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It’s been very, very hot, and very, very dry here in Missouri. Local papers have been full of articles about farmers who fear they’re going to loose their crops. For example:

Kelly Forck, a soybean and corn farmer outside of Jefferson City, worries that his livelihood may be threatened if the dry weather persists. Forck thinks that without significant rain in the next week – and beyond – his crops could take a turn for the worse.

“Things are going to look pretty desolate pretty fast if we don’t see some precipitation,” said Forck. “Production is the name of the game and without water, it’s game over…if we don’t see some additional moisture come along, we’re going to see the yields diminish rapidly, extremely fast.”

Today on the PBS NewsHour Kevin Trenberth of the National Center for Atmospheric Research explicitly made the association that many of us have been tentatively tossing around:

… you know, you look out the window and you see climate change in action.

What farmers are seeing this year is in Trenberth words, “a view of the future.” According to the United States Global Change Research Program, farmers in the Midwest can increasingly expect the same and more:

While the longer growing season provides the potential for increased crop yields, increases in heat waves, floods, droughts, insects, and weeds will present increasing challenges to managing crops, livestock, and forests. Spring flooding is likely to delay planting. An increase in disease-causing pathogens, insect pests, and weeds cause additional challenges for agriculture. Livestock production is expected to become more costly as higher temperatures stress livestock, decreasing productivity and increasing costs associated with the needed ventilation and cooling equipment.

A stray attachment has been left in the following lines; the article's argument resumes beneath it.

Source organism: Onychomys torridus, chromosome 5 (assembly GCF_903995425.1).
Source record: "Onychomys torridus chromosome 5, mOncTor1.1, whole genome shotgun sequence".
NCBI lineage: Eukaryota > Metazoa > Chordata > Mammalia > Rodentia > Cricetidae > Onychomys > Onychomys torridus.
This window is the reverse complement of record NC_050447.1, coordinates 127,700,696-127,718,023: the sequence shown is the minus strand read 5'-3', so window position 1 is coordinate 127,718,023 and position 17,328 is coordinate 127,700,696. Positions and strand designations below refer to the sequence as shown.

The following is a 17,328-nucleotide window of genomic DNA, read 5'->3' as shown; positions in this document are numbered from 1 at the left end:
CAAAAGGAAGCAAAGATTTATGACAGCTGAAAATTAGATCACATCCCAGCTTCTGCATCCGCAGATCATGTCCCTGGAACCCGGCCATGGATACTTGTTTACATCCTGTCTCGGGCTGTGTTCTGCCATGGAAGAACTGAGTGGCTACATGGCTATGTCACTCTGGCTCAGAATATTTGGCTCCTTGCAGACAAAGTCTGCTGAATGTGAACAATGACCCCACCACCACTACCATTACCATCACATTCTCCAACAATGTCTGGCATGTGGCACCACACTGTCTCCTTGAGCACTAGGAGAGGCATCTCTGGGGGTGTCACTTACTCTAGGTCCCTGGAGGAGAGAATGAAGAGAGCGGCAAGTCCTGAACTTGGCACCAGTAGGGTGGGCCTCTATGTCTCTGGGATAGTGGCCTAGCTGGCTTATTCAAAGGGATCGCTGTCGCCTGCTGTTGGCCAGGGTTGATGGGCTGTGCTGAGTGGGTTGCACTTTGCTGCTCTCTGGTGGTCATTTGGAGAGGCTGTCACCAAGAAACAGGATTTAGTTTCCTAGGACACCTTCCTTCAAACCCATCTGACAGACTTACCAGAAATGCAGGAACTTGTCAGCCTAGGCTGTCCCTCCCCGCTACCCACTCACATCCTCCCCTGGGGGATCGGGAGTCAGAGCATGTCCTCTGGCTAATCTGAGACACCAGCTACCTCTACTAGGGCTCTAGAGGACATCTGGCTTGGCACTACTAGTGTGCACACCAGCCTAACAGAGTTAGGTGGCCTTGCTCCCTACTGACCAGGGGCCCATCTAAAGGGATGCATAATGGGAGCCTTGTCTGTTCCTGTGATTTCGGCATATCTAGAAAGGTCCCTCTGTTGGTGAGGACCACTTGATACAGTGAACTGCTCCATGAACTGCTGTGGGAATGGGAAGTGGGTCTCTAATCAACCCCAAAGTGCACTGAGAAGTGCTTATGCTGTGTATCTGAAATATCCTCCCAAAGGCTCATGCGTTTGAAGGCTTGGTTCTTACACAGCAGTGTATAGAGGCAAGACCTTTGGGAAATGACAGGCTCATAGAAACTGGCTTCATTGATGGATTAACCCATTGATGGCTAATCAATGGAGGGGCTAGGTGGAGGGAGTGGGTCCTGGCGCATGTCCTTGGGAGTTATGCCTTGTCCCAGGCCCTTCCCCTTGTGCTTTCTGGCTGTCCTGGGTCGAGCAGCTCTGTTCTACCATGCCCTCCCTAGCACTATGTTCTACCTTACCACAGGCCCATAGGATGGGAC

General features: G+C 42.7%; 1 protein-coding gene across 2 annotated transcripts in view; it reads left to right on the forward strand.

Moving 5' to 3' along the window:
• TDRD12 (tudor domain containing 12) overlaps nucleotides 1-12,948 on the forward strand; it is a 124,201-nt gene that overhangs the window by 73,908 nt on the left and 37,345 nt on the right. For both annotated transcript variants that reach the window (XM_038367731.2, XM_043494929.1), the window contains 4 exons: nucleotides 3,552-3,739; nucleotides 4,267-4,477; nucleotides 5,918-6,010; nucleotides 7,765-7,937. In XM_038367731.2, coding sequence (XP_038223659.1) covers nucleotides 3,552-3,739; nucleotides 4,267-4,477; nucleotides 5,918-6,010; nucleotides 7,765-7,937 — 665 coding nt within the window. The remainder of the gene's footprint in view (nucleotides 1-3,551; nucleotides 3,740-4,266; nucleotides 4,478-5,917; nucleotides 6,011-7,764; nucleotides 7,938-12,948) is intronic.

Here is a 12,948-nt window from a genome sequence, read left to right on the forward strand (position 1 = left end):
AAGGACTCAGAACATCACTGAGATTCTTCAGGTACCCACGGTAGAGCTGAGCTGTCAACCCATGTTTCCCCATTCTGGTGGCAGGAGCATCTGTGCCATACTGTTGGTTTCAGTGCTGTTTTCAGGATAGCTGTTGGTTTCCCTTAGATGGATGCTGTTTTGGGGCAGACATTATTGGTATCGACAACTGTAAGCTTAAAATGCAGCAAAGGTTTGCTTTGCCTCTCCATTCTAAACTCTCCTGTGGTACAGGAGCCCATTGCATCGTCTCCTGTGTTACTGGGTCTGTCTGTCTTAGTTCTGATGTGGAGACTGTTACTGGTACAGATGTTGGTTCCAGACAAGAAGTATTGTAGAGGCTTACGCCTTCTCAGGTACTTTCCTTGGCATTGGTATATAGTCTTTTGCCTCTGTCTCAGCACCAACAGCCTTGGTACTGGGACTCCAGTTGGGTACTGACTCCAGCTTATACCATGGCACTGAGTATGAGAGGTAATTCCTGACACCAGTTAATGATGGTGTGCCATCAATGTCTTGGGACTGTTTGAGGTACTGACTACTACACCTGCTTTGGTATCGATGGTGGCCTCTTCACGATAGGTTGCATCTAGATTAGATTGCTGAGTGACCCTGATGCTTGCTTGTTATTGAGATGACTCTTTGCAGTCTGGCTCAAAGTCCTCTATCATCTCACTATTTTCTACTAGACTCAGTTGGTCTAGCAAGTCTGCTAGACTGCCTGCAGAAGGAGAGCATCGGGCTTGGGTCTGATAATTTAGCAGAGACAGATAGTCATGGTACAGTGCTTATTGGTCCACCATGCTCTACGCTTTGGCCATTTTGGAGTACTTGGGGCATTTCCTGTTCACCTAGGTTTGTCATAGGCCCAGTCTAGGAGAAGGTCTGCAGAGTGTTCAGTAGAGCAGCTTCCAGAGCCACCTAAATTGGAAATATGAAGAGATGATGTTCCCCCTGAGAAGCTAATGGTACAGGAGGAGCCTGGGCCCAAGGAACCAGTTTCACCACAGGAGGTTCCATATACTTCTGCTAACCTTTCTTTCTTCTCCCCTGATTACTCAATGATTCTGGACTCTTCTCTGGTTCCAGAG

Apt to be costly for farmers – not to mention  costly for consumers and taxpayers who will be on the hook for agricultural crop insurance.

The 2009 cap-and-trade bill was probably one of the last chances we had to begin to mitigate the trajectory of the coming climate changes. But Missouri Farm-Bureau President, Charlie Kruse, who orchestrated farmers in a campaign to fight the legislation, had this to say about that legislation:

All the things that farmers have to buy that are so energy intensive – I just don’t believe that what little positive may come out of this for farmers is going to offset the increased costs.

Compare higher energy costs – which, for a number of reasons, will eventually be inevitable anyway – to failed crops, insect invasions, flooding, you name it, more years than not, and tell me again about the destructive impact of higher energy costs. If I didn’t believe that Missouri’s farmers were misled by politicians doing the energy industry’s bidding, I’d be tempted to say what they’re gonna get probably serves them right. It’s just too bad the rest of us are going to feel the pain right along with them.